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Contact: Ben Sherman
News Releases 2005
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The National Oceanic and Atmospheric Administration’s Channel Islands National Marine Sanctuary announced the appointment of 13 members and alternates to serve on the sanctuary’s advisory council.
“For more than six years, the sanctuary advisory council has provided an essential public forum for sharing community ideas on how best to maintain the long-term health of the marine sanctuary,” said Sanctuary Manager Chris Mobley. “This input and that of the public has significantly shaped the sanctuary’s management activities and plans for the future. In this celebratory 25th anniversary year of the sanctuary, we are encouraged by the continuing community support and active involvement of our advisory council members.”
“The new group of sanctuary advisory council members introduce a wealth of ocean experience and a broad diversity of perspectives on marine resource management,” said Diane Meester, advisory council chairperson. “The advisory council is very fortunate to be able to work with these dedicated individuals, and I expect they will serve the community’s interests well.”
The following individuals were recently named to fill open primary and/or alternate seats representing tourism, public at-large, Chumash community, commercial fishing, non-consumptive recreation, business, research and conservation:
The newly appointed and reappointed members will be present at bi-monthly advisory council meetings scheduled for May 20, July 22, Sept. 23 and Nov. 18, 2005. The May 20 meeting will be held at Casa Las Palmas in Santa Barbara. All advisory council meetings are open to the public. More information is online: http://channelislands.noaa.gov/sac/main.html.
The Channel Islands National Marine Sanctuary Advisory Council was formed in December 1998 to provide advice to the sanctuary manager regarding sanctuary management. The advisory council serves as a forum for consultation and deliberation for the community, assures continued public input to management decision-making, and helps expand public awareness about the sanctuary and its resources. Serving in a volunteer capacity, the advisory council’s 21 voting members and 21 alternates represent a variety of local user groups and the general public, as well as ten local, state and federal government jurisdictions.
Since its establishment, the advisory council has played a vital role in advising the sanctuary and NOAA on critical issues. The advisory council is currently focused on issues such as the possible establishment of marine reserves or conservation areas within the sanctuary, liquefied natural gas offshore terminal proposals, the completion of a revised 5-year sanctuary management plan, development of a water quality protection program, understanding and addressing threats associated with noise pollution in the marine environment, and learning about fishing practices and Chumash cultural values associated with the sanctuary.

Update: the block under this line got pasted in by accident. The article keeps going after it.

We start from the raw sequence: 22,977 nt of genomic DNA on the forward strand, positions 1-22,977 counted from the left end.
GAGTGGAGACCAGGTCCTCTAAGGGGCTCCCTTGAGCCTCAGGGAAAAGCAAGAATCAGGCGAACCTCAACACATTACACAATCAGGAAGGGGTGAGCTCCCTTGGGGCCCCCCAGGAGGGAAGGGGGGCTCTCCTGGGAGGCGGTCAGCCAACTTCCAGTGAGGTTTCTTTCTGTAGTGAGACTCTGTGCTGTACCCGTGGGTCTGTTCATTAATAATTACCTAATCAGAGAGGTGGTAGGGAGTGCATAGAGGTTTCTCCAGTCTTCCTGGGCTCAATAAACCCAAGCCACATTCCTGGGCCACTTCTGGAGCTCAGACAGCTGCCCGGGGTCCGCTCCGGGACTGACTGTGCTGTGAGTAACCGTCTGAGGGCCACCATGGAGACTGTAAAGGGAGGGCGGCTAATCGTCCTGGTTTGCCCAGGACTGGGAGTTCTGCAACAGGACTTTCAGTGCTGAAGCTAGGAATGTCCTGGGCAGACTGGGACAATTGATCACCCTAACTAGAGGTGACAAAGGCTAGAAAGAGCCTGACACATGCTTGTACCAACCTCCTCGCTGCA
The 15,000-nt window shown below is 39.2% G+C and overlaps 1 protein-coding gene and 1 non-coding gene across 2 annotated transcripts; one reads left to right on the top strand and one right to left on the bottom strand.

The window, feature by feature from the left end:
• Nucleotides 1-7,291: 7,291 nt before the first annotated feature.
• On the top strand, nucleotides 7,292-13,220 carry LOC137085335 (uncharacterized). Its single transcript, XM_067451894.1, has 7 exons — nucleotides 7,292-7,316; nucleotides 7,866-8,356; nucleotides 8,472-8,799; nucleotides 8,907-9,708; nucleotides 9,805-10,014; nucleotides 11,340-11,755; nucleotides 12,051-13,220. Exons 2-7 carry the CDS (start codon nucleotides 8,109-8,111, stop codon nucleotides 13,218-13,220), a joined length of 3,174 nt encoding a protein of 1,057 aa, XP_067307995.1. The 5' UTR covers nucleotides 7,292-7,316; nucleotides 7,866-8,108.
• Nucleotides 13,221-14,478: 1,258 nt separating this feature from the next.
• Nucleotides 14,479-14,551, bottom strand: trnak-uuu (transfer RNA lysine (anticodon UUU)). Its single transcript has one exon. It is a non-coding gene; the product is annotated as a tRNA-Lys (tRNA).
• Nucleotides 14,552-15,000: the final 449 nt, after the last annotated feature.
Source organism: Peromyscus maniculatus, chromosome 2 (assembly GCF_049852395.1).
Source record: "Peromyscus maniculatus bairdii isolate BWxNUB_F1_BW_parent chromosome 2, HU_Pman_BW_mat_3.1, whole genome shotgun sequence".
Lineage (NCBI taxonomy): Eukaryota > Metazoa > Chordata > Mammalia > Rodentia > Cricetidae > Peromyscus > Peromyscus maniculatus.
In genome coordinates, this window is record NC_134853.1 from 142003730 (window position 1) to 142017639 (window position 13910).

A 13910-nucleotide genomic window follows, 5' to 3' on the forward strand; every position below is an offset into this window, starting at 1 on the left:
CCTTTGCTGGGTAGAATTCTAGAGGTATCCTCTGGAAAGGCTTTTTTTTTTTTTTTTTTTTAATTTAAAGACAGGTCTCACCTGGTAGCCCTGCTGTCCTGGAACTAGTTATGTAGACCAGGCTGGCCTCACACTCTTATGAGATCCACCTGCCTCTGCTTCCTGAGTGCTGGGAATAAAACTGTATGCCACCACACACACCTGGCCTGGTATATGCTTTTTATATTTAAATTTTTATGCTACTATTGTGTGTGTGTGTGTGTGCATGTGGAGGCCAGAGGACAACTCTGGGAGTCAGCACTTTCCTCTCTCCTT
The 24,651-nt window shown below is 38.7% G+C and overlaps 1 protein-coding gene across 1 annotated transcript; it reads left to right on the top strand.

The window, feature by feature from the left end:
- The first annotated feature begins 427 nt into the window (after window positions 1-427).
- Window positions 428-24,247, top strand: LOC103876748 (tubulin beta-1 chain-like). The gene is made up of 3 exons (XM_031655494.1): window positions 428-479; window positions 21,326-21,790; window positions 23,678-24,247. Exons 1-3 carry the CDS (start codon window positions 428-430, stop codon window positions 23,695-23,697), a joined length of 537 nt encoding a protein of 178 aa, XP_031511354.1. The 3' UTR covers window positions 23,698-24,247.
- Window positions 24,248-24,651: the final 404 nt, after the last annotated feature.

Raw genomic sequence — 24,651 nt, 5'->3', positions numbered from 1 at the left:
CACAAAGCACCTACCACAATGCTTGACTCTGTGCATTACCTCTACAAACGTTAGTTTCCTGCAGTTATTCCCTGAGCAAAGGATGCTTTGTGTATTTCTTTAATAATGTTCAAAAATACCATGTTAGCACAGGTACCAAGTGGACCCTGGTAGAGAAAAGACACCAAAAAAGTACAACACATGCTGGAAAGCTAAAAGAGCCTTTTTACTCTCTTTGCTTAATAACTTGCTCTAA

Channel Islands National Marine Sanctuary was designated in 1980 to protect marine resources surrounding San Miguel, Santa Rosa, Santa Cruz, Anacapa, and Santa Barbara Islands. The sanctuary spans 1,252 square nautical miles extending from island shorelines to six miles offshore, encompassing a rich diversity of marine life and habitats, as well as rich historic and cultural resources. 2005 marks the sanctuary’s 25th anniversary.
NOAA’s National Marine Sanctuary Program seeks to increase the public awareness of America’s maritime heritage by conducting scientific research, monitoring, exploration and educational programs. Today, the sanctuary program manages 13 national marine sanctuaries and one coral reef ecosystem reserve that together encompass more than 150,000 square miles of America’s ocean and Great Lakes natural and cultural resources.
NOAA’s National Ocean Service, which oversees the National Marine Sanctuary Program, balances environmental protection with economic prosperity in fulfilling its mission of promoting safe navigation, supporting coastal communities, sustaining coastal habitats and mitigating coastal hazards.
NOAA, an agency of the U.S. Commerce Department, is dedicated to enhancing economic security and national safety through the prediction and research of weather and climate-related events and providing environmental stewardship of the nation’s coastal and marine resources.
On the Web:
NOAA’s National Ocean Service: http://oceanservice.noaa.gov
NOAA’s National Marine Sanctuary Program: http://sanctuaries.noaa.gov
Channel Islands National Marine Sanctuary: http://channelislands.noaa.gov
Advisory Council: http://channelislands.noaa.gov/sac/main.html